11. PAN and CCR4 Sequentially Deadenylate mRNAs Enhanced 2nd phase Enhanced 1st phase No difference Delayed 1st phase Delayed 2nd phase No difference Yamashita et al. (2005) Nat Struct Mol Biol 12:1054

  12. Deadenylation Is Coupled to Translation Termination Hosoda et al (2003) JBC 278:38287 • - eRF3 is a GTPase that mediates translation termination. • - The N-terminal domain of eRF3 interacts with the Pab1p C-terminal domain. • - This interaction inhibits the ability of Pab1p molecules to oligomerize • efficiently on the poly(A) tail. This increases the exposure of the poly(A) • tail to deadenylases and turnover.

  13. eRF3 Binds to Pab1p and Inhibits Its Oligomerization Hoshino et al. (1999) Biochem (Mosc) 64:1367 • - Gel shift assay: radio-labeled RNA is incubated with increasing • amounts of Pab1p protein. • - A shift in the mobility of the RNA indicates Pab1p protein binding. • - Addition of the eRF3 N-terminal domain to the binding assay • inhibits the ability of Pab1p to oligomerize on the RNA.

  14. Hosoda et al (2003) JBC 278:38287 The eRF3-Mediated Inhibition of Pab1p Results in Deadenylaton and mRNA Turnover - Expression of a mutant eRF3 where the N-terminal domain is deleted so that it can no longer interact with Pab1p results in longer poly(A) tail length. This mutant also leads to an increased mRNA half-life = decreased turn- over rate. - This suggests that normally, eRF3 mediates mRNA turnover by decreasing Pab1p oligomerization on poly(A) tails which leads to deadenylation and mRNA decay. This represents one way to mediate general mRNA decay.

  15. The Major Eukaryotic mRNA Turnover Pathways 5’ 3’ pathway Pan2, Ccr4 CAP hydrolysis Biochem. Soc. Trans. (2006) 34:35

  16. Decapping Enzymes Dcp1 - Dcp2p = catalytic subunit - Dcp1p = stimulates Dcp2p - Hedls = also needed to stimulate Dcp2p activity in mammals - In yeast, Dcp1p and Dcp2p can directly interact with each other to stimulate decapping - Dcp2p is differentially expressed in mammalian tissues - Another decapping enzyme was identified in the cytoplasm of mammalian cells called Nudt16. No ortholog found in yeast, C. elegans or Drosophila. - Nudt16 and Dcp2 appear to each work on subsets of cellular transcripts. Hedls Yeast interactions Human interactions Dcp2 Simon et al. (2006) TIBS 31:241 Nudt16 Taylor & Peculis (2008) NARS 36:6021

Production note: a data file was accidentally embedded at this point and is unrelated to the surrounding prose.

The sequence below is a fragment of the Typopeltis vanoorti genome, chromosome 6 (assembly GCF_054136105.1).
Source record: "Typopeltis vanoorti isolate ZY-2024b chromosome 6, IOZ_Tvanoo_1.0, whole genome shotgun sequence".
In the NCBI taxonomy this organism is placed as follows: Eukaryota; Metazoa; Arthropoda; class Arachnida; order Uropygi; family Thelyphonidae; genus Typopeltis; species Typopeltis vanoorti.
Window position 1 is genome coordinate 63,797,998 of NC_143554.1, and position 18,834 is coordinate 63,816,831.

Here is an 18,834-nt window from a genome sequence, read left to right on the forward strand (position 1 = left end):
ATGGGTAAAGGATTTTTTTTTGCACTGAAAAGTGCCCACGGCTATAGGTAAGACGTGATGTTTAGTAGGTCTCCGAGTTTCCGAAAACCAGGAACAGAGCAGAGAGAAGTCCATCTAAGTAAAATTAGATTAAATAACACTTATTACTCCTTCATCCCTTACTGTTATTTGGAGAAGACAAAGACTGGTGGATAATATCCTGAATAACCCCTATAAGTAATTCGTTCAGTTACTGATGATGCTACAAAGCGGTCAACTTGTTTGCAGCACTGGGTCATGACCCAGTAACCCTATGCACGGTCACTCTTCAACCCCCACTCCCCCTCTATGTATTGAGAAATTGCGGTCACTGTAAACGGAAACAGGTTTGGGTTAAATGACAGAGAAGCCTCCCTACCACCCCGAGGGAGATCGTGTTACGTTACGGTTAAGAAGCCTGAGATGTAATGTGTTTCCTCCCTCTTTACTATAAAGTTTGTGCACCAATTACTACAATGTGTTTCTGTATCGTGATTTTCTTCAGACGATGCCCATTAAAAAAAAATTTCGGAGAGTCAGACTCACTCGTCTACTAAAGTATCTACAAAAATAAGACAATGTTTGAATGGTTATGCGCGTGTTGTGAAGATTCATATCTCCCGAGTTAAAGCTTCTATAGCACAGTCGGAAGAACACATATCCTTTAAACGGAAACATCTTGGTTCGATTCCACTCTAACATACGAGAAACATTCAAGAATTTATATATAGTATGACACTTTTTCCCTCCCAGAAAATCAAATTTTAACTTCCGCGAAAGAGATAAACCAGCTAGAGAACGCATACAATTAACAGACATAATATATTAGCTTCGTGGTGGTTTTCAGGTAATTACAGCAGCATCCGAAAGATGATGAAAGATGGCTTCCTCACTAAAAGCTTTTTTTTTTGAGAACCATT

17. Control of the Decapping Reaction • 1. Poly(A) tail status - Poly(A) binding protein inhibits decapping by physically interacting with the 5’ cap complex (via eIF4G) to stabilize the cap and enhance translation. 2. CAP status - The CAP protein complex must dissociate from the cap prior to decapping. 3. Translation status - A transition must take place from a translation competent state to a state where translation does not take place (change in mRNP structure). 4. Assembly of the decapping complex - Specific factors are required for the localization, assembly, and activation of the decapping complex.

  18. Parker & Song (2004) Nat Struct Mol Biol 11:121 Decapping Activators Pat1p - Interacts with both poly(A) [+] and poly(A) [-] transcripts - Seeds decapping complex onto mRNA - Interacts with Dcp1p, Dcp2p, Lsm1-7p, Dhh1p, Xrn1p - Along with the Lsm complex, represses translation Lsm1-7p - 7 ring complex interacts with poly(A) [-] mRNA - Facilitates the assembly of the decapping complex in cytoplasmic and nuclear decapping - Interacts with Dcp1p, Dcp2p, Dhh1p, Pat1p, Xrn1p Dhh1p - ATP dependent helicase - Binds directly to mRNA substrate - Interacts with Dcp1p, Dcp2p, Lsm1-7p, Ccr4p, Pop2p, Edc1p, Edc2p Edc1/Edc2 - Binds directly to mRNA substrate - Enhances decapping activity - Interacts with Dcp1 and Dcp2 - Enhances alterations in mRNA stability in response to nutrient changes